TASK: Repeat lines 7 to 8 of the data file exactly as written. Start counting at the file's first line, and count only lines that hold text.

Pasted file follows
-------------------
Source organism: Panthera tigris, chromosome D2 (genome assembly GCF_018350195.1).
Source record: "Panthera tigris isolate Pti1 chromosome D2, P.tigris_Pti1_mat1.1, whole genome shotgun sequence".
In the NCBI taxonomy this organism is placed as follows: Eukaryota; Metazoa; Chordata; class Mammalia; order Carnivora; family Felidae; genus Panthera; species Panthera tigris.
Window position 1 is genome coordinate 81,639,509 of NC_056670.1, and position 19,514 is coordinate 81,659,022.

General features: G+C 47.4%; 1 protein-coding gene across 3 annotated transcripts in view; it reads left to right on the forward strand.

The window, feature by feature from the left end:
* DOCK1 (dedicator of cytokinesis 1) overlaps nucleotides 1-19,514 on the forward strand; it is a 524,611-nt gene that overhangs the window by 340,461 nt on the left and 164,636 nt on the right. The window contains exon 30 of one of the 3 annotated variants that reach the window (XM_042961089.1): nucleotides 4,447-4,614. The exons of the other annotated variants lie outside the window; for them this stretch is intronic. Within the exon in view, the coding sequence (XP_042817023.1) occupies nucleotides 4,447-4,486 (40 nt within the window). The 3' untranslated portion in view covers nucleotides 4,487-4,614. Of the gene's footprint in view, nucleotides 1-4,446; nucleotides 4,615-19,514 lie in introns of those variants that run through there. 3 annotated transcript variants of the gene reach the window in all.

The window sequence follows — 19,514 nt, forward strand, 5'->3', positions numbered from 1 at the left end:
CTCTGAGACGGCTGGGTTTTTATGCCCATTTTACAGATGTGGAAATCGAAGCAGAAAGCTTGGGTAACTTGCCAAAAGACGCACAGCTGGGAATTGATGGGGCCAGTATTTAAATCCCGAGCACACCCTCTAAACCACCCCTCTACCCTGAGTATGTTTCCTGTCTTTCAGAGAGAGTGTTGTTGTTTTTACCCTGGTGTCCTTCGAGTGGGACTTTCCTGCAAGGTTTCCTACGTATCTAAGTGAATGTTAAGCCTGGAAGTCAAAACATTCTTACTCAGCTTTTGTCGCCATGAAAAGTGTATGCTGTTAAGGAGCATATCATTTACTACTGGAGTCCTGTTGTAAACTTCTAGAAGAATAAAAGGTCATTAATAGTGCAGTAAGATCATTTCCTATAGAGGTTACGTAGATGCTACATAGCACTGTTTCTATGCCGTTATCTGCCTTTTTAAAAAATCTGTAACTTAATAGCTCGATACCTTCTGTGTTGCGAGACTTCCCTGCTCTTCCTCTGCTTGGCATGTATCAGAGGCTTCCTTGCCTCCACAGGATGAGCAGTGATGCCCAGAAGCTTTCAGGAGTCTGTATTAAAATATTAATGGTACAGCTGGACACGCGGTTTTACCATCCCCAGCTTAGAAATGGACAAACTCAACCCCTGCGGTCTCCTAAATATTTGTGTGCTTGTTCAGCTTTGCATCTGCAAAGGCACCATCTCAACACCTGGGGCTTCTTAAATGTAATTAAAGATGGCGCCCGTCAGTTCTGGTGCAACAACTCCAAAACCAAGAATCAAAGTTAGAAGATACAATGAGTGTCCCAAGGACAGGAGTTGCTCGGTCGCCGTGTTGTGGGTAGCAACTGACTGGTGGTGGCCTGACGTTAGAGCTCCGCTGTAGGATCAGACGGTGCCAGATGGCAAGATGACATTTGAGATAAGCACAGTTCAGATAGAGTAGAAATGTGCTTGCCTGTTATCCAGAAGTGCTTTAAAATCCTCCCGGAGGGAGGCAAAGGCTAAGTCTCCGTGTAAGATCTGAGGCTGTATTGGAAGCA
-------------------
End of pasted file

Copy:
* DOCK1 (dedicator of cytokinesis 1) overlaps nucleotides 1-19,514 on the forward strand; it is a 524,611-nt gene that overhangs the window by 340,461 nt on the left and 164,636 nt on the right. The window contains exon 30 of one of the 3 annotated variants that reach the window (XM_042961089.1): nucleotides 4,447-4,614. The exons of the other annotated variants lie outside the window; for them this stretch is intronic. Within the exon in view, the coding sequence (XP_042817023.1) occupies nucleotides 4,447-4,486 (40 nt within the window). The 3' untranslated portion in view covers nucleotides 4,487-4,614. Of the gene's footprint in view, nucleotides 1-4,446; nucleotides 4,615-19,514 lie in introns of those variants that run through there. 3 annotated transcript variants of the gene reach the window in all.

The window sequence follows — 19,514 nt, forward strand, 5'->3', positions numbered from 1 at the left end: